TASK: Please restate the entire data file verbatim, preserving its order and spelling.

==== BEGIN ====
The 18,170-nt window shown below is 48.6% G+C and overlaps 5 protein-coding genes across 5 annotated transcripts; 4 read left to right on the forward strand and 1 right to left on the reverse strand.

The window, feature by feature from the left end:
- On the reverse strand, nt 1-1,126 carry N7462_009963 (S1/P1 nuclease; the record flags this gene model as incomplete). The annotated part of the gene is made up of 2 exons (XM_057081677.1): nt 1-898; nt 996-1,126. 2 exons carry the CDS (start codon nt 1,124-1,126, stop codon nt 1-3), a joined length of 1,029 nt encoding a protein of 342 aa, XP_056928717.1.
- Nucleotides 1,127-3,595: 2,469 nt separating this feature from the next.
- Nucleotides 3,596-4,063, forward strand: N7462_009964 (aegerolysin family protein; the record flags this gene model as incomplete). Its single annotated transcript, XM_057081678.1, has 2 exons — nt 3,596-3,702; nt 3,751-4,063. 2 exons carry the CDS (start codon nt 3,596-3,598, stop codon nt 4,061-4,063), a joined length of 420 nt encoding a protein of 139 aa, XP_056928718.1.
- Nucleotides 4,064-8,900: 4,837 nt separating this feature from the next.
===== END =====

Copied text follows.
The 18,170-nt window shown below is 48.6% G+C and overlaps 5 protein-coding genes across 5 annotated transcripts; 4 read left to right on the forward strand and 1 right to left on the reverse strand.

The window, feature by feature from the left end:
- On the reverse strand, nt 1-1,126 carry N7462_009963 (S1/P1 nuclease; the record flags this gene model as incomplete). The annotated part of the gene is made up of 2 exons (XM_057081677.1): nt 1-898; nt 996-1,126. 2 exons carry the CDS (start codon nt 1,124-1,126, stop codon nt 1-3), a joined length of 1,029 nt encoding a protein of 342 aa, XP_056928717.1.
- Nucleotides 1,127-3,595: 2,469 nt separating this feature from the next.
- Nucleotides 3,596-4,063, forward strand: N7462_009964 (aegerolysin family protein; the record flags this gene model as incomplete). Its single annotated transcript, XM_057081678.1, has 2 exons — nt 3,596-3,702; nt 3,751-4,063. 2 exons carry the CDS (start codon nt 3,596-3,598, stop codon nt 4,061-4,063), a joined length of 420 nt encoding a protein of 139 aa, XP_056928718.1.
- Nucleotides 4,064-8,900: 4,837 nt separating this feature from the next.